I'm a very 'umble person, Master Copperful
Posted by Helen on October 21, 1997 at 13:33:17:
In response to Equal before God, written by Erin on October 17, 1997 at 20:08:29
] Will you stop with "IMO" (or "IMHO" if you're being nice)?! Sheesh, you're doing it all over the place, Helen. As if everything posted was not of our singular or collective 'opinion(s)'. ;-p
Sorry, I was in a particularly grovelly mood. Won't happen again ;-)
(It's just a recognition of the impossibility of ever comprehending absolute truth: I would hate you to think I had defined meaning for all time ;-) )
] But I do agree with your claims. ;-) (You started this agreeing stuff).
] So the ending, taking the focus away from their relationship and to a wider spiritual context, means that we don't end seeing Jane Eyre subsumed into a relationship, but as part of a great spiritual world.
] Yes, she transcends the ethical/social sphere, by identifying with a context that is not contingent; rather it is absolute.
Yes, that's why for me JE is so much more than a mere romantic novel: it conforms, rather, to the Pilgrim's Progress model, of Jane starting at the beginning of her life, finding salvation, and contemplating infinity. A very interesting stage in the secularizing of the novel, and the transfer of our search for the great explanatory text from the Bible to literature...
] ...women in particular have often found religion a great empowering force for that reason - because it allows them to think of themselves as beings equall before God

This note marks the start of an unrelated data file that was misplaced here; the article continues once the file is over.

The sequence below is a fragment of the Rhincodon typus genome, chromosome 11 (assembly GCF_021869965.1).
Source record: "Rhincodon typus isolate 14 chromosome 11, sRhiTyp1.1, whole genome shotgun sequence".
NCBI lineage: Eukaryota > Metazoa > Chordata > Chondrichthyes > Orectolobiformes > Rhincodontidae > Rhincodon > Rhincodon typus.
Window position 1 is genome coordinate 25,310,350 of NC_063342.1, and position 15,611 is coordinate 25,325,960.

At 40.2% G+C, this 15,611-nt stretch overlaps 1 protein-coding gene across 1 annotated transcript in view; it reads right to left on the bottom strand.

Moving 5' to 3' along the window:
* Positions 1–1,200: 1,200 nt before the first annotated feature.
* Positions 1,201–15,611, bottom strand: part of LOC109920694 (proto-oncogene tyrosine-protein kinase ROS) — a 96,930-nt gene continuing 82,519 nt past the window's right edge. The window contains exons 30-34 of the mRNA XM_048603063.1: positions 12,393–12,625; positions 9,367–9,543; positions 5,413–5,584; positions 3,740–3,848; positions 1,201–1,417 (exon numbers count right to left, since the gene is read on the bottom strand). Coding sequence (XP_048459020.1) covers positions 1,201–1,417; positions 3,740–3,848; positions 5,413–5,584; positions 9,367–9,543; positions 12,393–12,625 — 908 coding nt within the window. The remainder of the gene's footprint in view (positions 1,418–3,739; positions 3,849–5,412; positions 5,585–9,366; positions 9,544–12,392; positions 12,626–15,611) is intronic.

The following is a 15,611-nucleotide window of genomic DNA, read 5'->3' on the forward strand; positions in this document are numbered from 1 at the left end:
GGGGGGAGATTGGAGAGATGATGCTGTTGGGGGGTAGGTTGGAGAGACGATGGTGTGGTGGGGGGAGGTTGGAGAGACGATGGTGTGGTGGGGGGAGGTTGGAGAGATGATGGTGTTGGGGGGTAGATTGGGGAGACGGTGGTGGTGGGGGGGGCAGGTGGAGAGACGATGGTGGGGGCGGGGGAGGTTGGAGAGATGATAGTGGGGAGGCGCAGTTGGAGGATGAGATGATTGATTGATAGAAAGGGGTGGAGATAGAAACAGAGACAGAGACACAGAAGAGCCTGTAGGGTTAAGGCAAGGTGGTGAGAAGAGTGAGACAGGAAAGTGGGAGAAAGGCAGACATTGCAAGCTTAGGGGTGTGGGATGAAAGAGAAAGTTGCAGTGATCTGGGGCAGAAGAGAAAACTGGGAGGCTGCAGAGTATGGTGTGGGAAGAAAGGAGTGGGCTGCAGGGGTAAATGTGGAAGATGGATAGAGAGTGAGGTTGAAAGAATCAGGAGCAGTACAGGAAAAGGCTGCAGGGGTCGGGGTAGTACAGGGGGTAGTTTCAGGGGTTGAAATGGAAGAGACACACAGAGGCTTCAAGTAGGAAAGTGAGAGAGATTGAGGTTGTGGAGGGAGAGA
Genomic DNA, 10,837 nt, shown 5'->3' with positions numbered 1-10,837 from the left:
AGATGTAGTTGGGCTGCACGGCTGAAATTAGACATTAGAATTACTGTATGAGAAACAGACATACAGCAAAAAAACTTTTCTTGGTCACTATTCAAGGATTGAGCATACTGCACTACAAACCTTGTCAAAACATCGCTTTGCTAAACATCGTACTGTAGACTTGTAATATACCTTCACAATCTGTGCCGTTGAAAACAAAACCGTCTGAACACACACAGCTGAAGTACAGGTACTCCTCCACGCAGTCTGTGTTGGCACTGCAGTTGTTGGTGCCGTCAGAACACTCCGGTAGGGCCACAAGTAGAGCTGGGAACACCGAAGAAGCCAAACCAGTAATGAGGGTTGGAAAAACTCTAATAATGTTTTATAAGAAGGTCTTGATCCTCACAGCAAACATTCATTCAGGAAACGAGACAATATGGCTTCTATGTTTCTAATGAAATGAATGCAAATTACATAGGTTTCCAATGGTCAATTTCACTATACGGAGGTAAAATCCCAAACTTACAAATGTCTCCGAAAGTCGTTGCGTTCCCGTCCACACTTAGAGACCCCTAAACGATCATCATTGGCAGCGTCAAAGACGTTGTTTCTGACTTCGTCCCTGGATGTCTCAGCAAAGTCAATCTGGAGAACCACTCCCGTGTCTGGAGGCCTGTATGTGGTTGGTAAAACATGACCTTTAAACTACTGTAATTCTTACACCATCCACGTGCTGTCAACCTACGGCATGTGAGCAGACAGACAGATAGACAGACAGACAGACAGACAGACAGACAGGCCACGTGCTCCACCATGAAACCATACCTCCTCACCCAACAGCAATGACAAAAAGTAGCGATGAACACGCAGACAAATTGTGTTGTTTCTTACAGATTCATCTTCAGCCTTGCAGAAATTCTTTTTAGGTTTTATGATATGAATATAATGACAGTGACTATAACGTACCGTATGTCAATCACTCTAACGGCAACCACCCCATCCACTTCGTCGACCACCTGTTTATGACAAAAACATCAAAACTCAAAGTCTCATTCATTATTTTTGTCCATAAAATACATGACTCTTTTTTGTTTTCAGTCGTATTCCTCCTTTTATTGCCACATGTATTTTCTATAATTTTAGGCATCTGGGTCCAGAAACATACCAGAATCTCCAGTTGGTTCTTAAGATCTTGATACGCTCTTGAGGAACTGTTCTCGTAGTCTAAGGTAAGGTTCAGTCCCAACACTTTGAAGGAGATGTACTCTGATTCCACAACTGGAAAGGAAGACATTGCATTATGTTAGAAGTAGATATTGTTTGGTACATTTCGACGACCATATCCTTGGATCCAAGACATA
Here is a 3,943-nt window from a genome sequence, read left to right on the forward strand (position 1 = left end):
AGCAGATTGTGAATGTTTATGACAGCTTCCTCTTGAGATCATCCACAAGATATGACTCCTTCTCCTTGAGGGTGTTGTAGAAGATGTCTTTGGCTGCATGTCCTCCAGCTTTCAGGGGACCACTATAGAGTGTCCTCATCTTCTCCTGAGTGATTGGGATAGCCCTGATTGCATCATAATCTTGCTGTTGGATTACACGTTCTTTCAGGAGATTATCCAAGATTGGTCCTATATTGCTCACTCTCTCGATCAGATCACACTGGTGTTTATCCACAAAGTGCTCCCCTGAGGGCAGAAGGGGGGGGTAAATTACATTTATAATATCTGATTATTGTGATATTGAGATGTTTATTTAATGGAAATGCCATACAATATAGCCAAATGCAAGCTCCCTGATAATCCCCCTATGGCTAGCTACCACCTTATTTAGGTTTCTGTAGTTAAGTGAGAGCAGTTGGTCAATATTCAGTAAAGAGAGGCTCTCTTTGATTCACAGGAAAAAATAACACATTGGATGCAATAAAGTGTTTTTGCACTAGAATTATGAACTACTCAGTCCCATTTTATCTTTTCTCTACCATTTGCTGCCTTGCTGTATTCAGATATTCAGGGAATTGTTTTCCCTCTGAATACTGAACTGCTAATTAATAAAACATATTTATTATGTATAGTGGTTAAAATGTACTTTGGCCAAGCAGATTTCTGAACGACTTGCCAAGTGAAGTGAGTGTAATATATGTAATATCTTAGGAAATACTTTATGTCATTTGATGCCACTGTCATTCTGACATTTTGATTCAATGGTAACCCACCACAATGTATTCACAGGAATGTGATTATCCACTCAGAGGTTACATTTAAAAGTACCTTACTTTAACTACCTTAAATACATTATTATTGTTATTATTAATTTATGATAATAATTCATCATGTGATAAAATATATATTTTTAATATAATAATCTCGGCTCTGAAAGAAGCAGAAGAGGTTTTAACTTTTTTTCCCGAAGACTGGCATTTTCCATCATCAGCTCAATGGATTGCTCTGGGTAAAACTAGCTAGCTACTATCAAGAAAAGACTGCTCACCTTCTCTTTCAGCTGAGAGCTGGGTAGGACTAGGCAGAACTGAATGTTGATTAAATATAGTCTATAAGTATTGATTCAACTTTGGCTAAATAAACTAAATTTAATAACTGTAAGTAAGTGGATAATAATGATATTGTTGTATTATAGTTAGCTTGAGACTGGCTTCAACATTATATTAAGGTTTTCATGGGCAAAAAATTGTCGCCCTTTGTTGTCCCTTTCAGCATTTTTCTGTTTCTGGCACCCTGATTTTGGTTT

] I think you're right on here. As I choose to understand it, the individual's relationship with God essentially isolates the self; that is take the individual out of an everyday social context. (Ontologically, I think this is unprovable and extremely problematic, but that's another issue.)
] It is interesting to note that I've rarely (if ever) read about woman's sense of self in relation to God, in such away that makes the relation even more crucial and potent. Hmmm...many stalled feminists could use this, but they probably won't; it's not a post-modernist idea (ie. agnostic or atheist enough in tone) that they find viable --I would suppose.
It is true, though: in the Renaissance, it seems that the actual Renaissance didn't do much to liberate women - in fact, socially speaking, they ended the period further constrained than they began it - but the radical concept of every soul as an isolated self (you say this so well, my dear) opens up the possibility of spiritual liberation. Unfortunately, this spiritual model doesn't do anything about changing the social model of the good, submissive woman... we're working on it... ;-)
] Helen, getting dangerously near her thesis topic
] Well at least you've managed to unite your activities; or maybe this just an attempt to rationalize the amount of time you spend here. ;-) Well I'm in your corner kid.
Rationalization is impossible! But as for uniting my activities... just wait for my "Darcy as Coriolanus" post (I kid you not) ;-)
Posting followups to old messages is disabled; instead go to the main index and post a new message which mentions this one.